ONLY ON CLIFFVIEW PILOT: An appeals court has reversed a local judge’s decision — and supported Bergen County Prosecutor John L. Molinelli — by rejecting pre-trial intervention for a Hackensack University Medical Center expert in sleep disorders who is accused of stealing nearly $300,000 from her former boss.
Susan Zafarlotfi must now either go to trial or try to strike a plea deal with authorities.
A Superior Court judge in Hackensack admitted Zafarlotfi into the special program over Molinelli’s objections after a Bergen County grand jury indicted her on theft charges in May 2011.
Molinelli took his case to the state Court of Appeals, citing several reasons why he believed she didn’t qualify.
In a decision issued yesterday, the higher court agreed that the judge improperly “substituted his judgment for that of the prosecutor,” and that Molinelli’s decision to veto Zafarlotfi ‘s application “was based upon a thorough consideration of all appropriate factors and did not constitute a gross and patent abuse of discretion.”
Zafarlotfi, of Cedar Grove, began working as an office manager for Hackensack physician Hormoz Ashtyani in 1982, court papers show. She was responsible for handling the business aspects of his practice, which specialized in the treatment of sleep disorders.
In 1998, after earning her doctorate and completing a fellowship in sleep disorders — which qualified her to provide clinical services as a sleep therapist – Zafarlotfi took a full-time job as clinical director of HUMC’s Institute for Sleep and Wake Disorders, the appeals decision says. They also say she created a limited liability company “through which she provided therapy and other services to Dr. Ashtyani’s patients.”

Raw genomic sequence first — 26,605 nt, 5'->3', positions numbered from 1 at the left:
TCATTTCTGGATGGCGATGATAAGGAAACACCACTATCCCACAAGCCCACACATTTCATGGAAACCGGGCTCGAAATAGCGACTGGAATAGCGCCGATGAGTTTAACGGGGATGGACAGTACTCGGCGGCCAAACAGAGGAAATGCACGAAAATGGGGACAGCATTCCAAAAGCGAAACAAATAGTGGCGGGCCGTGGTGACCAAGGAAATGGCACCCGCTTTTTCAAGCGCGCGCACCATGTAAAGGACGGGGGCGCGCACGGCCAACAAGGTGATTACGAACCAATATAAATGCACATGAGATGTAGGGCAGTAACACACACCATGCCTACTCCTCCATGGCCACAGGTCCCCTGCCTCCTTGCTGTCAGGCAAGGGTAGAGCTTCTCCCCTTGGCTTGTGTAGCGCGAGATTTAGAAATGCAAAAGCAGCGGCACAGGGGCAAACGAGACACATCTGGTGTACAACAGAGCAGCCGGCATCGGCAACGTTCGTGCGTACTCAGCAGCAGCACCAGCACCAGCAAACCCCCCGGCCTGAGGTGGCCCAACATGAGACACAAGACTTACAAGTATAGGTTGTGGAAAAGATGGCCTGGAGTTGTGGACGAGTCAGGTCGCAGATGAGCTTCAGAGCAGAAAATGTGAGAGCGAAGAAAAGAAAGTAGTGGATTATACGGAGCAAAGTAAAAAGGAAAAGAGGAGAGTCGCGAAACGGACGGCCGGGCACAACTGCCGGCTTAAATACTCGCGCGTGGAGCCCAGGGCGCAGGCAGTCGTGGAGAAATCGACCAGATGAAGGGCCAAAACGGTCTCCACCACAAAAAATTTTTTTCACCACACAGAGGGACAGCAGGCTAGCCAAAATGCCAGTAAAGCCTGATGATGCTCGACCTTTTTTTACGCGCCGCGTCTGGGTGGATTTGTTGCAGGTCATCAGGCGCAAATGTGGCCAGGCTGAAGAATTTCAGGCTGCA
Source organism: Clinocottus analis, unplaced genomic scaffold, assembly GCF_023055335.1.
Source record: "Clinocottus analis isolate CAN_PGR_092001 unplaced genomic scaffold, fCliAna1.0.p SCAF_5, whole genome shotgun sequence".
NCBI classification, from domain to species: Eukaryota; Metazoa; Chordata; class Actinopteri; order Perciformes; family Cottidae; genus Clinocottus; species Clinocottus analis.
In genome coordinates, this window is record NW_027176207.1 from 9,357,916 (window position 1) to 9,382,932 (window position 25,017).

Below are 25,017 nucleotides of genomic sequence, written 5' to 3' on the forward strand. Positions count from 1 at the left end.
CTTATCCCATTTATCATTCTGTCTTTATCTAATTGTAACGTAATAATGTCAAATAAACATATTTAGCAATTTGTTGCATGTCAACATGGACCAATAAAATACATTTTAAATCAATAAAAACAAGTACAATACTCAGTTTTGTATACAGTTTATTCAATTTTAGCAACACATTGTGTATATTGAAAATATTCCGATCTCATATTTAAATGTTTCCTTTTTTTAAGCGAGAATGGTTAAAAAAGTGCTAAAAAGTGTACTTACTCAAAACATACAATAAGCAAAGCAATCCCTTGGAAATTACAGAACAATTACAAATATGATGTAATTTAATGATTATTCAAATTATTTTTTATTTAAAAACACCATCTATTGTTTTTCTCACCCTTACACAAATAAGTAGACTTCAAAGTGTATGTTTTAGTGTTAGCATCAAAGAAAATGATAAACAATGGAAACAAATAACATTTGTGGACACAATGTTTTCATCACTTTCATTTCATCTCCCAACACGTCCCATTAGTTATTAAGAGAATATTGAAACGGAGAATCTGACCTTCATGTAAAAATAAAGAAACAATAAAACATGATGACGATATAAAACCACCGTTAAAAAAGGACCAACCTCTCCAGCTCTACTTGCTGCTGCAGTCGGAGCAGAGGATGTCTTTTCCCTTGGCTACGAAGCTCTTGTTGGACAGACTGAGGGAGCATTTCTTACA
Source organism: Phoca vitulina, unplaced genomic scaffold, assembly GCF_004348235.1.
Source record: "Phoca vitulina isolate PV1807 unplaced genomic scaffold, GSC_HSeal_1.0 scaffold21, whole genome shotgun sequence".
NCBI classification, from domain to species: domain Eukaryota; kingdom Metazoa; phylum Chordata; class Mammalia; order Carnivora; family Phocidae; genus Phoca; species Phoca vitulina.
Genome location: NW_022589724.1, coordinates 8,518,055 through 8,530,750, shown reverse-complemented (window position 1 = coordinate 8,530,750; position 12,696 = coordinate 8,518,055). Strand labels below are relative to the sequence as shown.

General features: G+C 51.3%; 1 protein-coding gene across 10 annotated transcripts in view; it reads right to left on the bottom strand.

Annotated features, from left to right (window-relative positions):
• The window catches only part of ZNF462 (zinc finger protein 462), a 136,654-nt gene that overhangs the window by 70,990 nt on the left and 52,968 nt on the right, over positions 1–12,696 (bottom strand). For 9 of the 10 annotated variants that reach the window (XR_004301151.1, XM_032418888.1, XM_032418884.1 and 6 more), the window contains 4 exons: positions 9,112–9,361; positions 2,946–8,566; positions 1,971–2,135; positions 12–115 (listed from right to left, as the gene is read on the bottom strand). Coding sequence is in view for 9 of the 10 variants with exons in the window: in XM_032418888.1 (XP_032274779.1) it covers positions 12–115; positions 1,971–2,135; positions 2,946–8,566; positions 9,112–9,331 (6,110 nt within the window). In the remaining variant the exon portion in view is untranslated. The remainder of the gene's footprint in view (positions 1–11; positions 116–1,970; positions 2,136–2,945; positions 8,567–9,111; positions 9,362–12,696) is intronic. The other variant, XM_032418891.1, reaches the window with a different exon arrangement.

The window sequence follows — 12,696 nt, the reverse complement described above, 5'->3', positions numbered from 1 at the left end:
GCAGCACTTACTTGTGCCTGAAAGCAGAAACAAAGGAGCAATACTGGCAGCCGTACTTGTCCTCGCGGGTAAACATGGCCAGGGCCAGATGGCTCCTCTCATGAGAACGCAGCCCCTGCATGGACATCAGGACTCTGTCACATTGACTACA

Despite the new circumstances, Zafarlotfi – who has frequently been featured and quoted in publications throughout the country – continued to work 15 to 20 hours a week for Ashtyani, managing his accounts, employees, bookkeepers, medical billers, and other office staff, the decision says.
This, it says, gave her access to his business checking account and several of his business credit cards.
Ashtyani in August 2010 accused Zafarlotfi of using his business credit cards and forging his name on checks to systematically steal from him over the course of several years. He filed a criminal complaint and sued her in civil court, the appeals judges said.
Zafarlotfi denied the theft, “claiming that Dr. Ashtyani had authorized payments to her and on her behalf in compensation for her services,” according to their decision.
A grand jury, in turn, returned a single-count indictment charging her with third-degree theft.
Zafarlotfi applied for PTI, which allows applicants to avoid jail time if they meet certain conditions. Over the objections of Ashtyani, the program director gave her the OK – provided that she repay $75,000 of the $297,000 that the doctor accused her of taking from him, among other requirements.
One of the objectives of PTI, he noted, is to “provide an alternative to prosecution for defendants who might be harmed by the imposition of criminal sanctions as presently administered, when such an alternative can be expected to serve as sufficient sanction to deter criminal conduct,” court papers show.
Were she convicted at trial, he continued, Zafarlotfi would “in all likelihood … lose her $150,000 a year job” at HUMC, “thus making it more difficult if not impossible to fulfill her restitution obligation to the victim.”